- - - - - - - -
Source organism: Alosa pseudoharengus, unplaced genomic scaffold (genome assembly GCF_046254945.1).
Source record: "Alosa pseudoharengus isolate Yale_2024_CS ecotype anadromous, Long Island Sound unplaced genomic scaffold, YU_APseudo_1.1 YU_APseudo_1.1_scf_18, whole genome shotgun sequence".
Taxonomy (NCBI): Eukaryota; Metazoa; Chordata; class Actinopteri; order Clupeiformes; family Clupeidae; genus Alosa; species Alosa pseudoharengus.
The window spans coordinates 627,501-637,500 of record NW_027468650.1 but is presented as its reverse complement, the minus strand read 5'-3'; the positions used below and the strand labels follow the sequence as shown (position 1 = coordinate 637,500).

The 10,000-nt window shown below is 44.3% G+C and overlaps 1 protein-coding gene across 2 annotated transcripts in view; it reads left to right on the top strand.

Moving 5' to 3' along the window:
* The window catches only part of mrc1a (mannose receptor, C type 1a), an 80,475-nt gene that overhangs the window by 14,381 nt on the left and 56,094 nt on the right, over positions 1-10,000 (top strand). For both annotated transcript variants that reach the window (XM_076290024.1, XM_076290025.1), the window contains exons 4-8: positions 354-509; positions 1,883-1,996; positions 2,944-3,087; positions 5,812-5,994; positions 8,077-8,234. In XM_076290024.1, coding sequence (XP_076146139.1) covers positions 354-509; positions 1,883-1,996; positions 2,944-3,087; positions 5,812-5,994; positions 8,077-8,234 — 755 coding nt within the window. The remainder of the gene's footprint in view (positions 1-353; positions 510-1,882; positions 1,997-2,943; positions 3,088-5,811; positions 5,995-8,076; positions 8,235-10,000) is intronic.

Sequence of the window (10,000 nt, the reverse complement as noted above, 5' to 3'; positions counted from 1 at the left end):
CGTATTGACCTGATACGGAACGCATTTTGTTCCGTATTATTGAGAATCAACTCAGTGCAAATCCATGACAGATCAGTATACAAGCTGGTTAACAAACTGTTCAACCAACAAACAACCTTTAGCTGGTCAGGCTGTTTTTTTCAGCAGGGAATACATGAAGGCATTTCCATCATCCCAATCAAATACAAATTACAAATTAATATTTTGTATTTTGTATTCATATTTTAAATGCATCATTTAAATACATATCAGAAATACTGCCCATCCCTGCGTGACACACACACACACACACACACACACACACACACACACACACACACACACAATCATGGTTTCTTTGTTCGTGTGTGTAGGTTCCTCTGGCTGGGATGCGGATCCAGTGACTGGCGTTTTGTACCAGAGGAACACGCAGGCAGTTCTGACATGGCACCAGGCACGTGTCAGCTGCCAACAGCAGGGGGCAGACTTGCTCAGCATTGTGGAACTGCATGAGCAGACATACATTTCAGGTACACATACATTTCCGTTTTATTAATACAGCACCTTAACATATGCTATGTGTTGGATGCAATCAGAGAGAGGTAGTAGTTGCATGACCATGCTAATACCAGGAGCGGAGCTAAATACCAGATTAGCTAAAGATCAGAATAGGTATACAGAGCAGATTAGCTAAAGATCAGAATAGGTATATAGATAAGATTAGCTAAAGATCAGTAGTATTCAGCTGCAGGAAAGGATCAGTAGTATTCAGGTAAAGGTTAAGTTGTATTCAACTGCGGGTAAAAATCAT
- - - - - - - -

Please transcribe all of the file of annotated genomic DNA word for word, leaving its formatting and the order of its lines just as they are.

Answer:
Source organism: Alosa pseudoharengus, unplaced genomic scaffold (genome assembly GCF_046254945.1).
Source record: "Alosa pseudoharengus isolate Yale_2024_CS ecotype anadromous, Long Island Sound unplaced genomic scaffold, YU_APseudo_1.1 YU_APseudo_1.1_scf_18, whole genome shotgun sequence".
Taxonomy (NCBI): Eukaryota; Metazoa; Chordata; class Actinopteri; order Clupeiformes; family Clupeidae; genus Alosa; species Alosa pseudoharengus.
The window spans coordinates 627,501-637,500 of record NW_027468650.1 but is presented as its reverse complement, the minus strand read 5'-3'; the positions used below and the strand labels follow the sequence as shown (position 1 = coordinate 637,500).

The 10,000-nt window shown below is 44.3% G+C and overlaps 1 protein-coding gene across 2 annotated transcripts in view; it reads left to right on the top strand.

Moving 5' to 3' along the window:
* The window catches only part of mrc1a (mannose receptor, C type 1a), an 80,475-nt gene that overhangs the window by 14,381 nt on the left and 56,094 nt on the right, over positions 1-10,000 (top strand). For both annotated transcript variants that reach the window (XM_076290024.1, XM_076290025.1), the window contains exons 4-8: positions 354-509; positions 1,883-1,996; positions 2,944-3,087; positions 5,812-5,994; positions 8,077-8,234. In XM_076290024.1, coding sequence (XP_076146139.1) covers positions 354-509; positions 1,883-1,996; positions 2,944-3,087; positions 5,812-5,994; positions 8,077-8,234 — 755 coding nt within the window. The remainder of the gene's footprint in view (positions 1-353; positions 510-1,882; positions 1,997-2,943; positions 3,088-5,811; positions 5,995-8,076; positions 8,235-10,000) is intronic.

Sequence of the window (10,000 nt, the reverse complement as noted above, 5' to 3'; positions counted from 1 at the left end):
CGTATTGACCTGATACGGAACGCATTTTGTTCCGTATTATTGAGAATCAACTCAGTGCAAATCCATGACAGATCAGTATACAAGCTGGTTAACAAACTGTTCAACCAACAAACAACCTTTAGCTGGTCAGGCTGTTTTTTTCAGCAGGGAATACATGAAGGCATTTCCATCATCCCAATCAAATACAAATTACAAATTAATATTTTGTATTTTGTATTCATATTTTAAATGCATCATTTAAATACATATCAGAAATACTGCCCATCCCTGCGTGACACACACACACACACACACACACACACACACACACACACACACACACACAATCATGGTTTCTTTGTTCGTGTGTGTAGGTTCCTCTGGCTGGGATGCGGATCCAGTGACTGGCGTTTTGTACCAGAGGAACACGCAGGCAGTTCTGACATGGCACCAGGCACGTGTCAGCTGCCAACAGCAGGGGGCAGACTTGCTCAGCATTGTGGAACTGCATGAGCAGACATACATTTCAGGTACACATACATTTCCGTTTTATTAATACAGCACCTTAACATATGCTATGTGTTGGATGCAATCAGAGAGAGGTAGTAGTTGCATGACCATGCTAATACCAGGAGCGGAGCTAAATACCAGATTAGCTAAAGATCAGAATAGGTATACAGAGCAGATTAGCTAAAGATCAGAATAGGTATATAGATAAGATTAGCTAAAGATCAGTAGTATTCAGCTGCAGGAAAGGATCAGTAGTATTCAGGTAAAGGTTAAGTTGTATTCAACTGCGGGTAAAAATCAT